‘My life,’ she said, ‘every second, every minute, is old to me. It’s stale. My entire life is one long, prolonged feeling of deja vu. Nothing is new. Nothing is surprising.’ She broke her gaze and twisted toward me. ‘I saw you earlier. Watched you walk in and order your drink and sit down. And I knew you were going to approach me. I even knew what you were going to say. And I knew—I don’t know why, but I knew—that you were going to comfort me. That voice. Or the way you kind of awkwardly stood and shuffled your feet. Nervous, the way certain children tend to act when they’re introduced to strangers. And it did,’ she said. ‘It did comfort me. But the sensation of being comforted wasn’t relaxing in any way. I anticipated it. I expected it. And so when it washed over me I felt like I was experiencing it through a mirror, as though I were watching myself experience comfort more than actually feel the sensations of the experience.’

She dropped the cigarette and crushed it by stepping on it and twisting her heel.

‘Do you think it’s possible? What I said about previously being me? this specific configuration of atoms?’

‘Anything’s possible, I suppose.’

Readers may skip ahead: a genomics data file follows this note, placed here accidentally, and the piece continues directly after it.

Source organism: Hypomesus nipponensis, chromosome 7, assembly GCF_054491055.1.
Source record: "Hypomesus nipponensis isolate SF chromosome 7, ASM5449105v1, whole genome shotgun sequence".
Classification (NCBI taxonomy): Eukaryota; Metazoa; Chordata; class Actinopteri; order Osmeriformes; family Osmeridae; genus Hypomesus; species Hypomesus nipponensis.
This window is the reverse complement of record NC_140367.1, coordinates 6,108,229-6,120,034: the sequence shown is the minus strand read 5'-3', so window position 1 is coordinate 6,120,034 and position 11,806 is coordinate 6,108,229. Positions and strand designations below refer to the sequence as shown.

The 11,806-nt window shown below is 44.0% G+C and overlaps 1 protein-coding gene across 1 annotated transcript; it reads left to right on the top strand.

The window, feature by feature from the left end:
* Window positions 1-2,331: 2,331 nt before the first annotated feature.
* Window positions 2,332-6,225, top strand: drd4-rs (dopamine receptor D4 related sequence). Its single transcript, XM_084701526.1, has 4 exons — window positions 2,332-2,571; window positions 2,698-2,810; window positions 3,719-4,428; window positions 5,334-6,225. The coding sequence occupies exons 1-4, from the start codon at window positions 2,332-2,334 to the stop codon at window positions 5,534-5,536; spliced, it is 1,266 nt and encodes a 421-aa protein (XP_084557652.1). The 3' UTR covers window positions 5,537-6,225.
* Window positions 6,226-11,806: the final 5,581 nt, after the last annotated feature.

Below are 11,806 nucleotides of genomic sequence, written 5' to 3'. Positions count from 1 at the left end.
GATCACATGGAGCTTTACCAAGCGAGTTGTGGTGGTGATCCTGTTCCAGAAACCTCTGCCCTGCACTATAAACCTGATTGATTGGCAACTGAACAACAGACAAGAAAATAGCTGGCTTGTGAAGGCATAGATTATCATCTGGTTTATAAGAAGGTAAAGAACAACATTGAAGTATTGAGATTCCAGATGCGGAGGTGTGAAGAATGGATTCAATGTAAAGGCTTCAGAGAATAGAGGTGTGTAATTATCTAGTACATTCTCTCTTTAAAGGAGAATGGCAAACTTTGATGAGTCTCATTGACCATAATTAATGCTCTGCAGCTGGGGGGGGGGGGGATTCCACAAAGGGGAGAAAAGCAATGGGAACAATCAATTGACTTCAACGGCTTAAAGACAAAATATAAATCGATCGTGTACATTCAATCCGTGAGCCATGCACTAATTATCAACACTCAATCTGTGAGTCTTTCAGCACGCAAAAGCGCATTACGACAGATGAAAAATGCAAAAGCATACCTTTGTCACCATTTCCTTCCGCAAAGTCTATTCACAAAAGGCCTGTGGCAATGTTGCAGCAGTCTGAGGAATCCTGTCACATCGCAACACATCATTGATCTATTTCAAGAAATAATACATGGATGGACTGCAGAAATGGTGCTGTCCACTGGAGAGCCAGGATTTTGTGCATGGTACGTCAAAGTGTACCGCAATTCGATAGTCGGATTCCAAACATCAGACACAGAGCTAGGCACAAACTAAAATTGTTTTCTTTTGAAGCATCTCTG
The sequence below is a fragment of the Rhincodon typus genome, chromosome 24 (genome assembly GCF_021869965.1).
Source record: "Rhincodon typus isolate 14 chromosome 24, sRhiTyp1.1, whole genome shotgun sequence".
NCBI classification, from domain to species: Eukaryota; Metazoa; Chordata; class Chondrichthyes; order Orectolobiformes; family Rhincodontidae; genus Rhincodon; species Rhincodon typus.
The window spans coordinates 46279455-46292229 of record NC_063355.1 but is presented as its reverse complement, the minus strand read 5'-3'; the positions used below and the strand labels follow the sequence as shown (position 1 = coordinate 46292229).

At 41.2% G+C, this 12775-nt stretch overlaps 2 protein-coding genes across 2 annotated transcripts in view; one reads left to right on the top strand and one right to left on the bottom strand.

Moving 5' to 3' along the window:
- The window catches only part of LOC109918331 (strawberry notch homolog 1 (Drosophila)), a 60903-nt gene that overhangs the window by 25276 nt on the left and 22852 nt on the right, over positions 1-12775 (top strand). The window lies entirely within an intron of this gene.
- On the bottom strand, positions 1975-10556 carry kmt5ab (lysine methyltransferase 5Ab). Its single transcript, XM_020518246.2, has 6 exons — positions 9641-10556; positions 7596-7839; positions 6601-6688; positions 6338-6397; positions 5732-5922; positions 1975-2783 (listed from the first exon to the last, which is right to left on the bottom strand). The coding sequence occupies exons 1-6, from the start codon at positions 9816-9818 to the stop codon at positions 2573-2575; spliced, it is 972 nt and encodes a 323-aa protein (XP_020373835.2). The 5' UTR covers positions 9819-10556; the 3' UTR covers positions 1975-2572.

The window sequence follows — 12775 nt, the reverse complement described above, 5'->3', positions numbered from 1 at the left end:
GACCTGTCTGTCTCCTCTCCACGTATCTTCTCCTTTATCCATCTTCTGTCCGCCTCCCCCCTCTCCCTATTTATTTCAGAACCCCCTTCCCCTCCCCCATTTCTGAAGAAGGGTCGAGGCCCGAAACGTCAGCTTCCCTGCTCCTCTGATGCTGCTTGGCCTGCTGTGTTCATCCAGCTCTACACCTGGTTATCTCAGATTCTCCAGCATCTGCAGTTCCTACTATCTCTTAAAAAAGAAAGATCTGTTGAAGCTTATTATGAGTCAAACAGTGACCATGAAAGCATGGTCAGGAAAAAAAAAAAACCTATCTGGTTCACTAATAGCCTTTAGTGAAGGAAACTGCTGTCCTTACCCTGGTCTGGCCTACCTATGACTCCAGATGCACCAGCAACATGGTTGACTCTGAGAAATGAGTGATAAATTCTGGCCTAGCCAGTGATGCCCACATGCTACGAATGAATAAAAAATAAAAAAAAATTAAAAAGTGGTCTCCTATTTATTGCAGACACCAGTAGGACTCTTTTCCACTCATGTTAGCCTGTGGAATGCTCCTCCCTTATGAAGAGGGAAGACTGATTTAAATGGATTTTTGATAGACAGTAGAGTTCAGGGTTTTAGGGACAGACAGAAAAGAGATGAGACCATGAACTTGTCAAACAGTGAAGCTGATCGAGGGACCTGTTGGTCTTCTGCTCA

‘Yet you don’t believe me.’ She glanced at the sky again. Fixed her gaze again. ‘You don’t believe me about the déjà vu,’ she said. ‘About constantly anticipating and experiencing things I haven’t yet experienced? You don’t believe me.’

‘I never implied that.’

‘Yet you don’t deny it.’

‘I don’t … This may sound strange, but I actually know what you’re talking about. I mean, I feel the same way. Like, I knew when I woke up this morning that I’d come to the bar tonight. I knew, while I was at work, that I’d meet a woman here. And I know what you’re going to do in a minute, in a few minutes, when the train comes. I can’t vocalize it, I can’t say I really even think about, but it’s just a feeling, you know?’

She didn’t turn to me, she didn’t smile or break her gaze.

‘So do you know why I’m going to do it?’

‘I don’t.’

‘But you want to know.’

‘I do.’

‘I know you do,’ she said. ‘If you’re like me, and I mean if you’re really like me, then you know how awful it is. You how know how tiresome and dreadful life is, how horrible it gets when you expect and anticipate every action. Day in. Day out. You wake up and take a shower, brush your teeth, follow this routine. And even if it’s new, even if you do something you’ve not done before, it’s still a routine, you know? So even if it’s theoretically new, it still feels like you’ve done it before. Because, in a sense, I think, you have done it before.’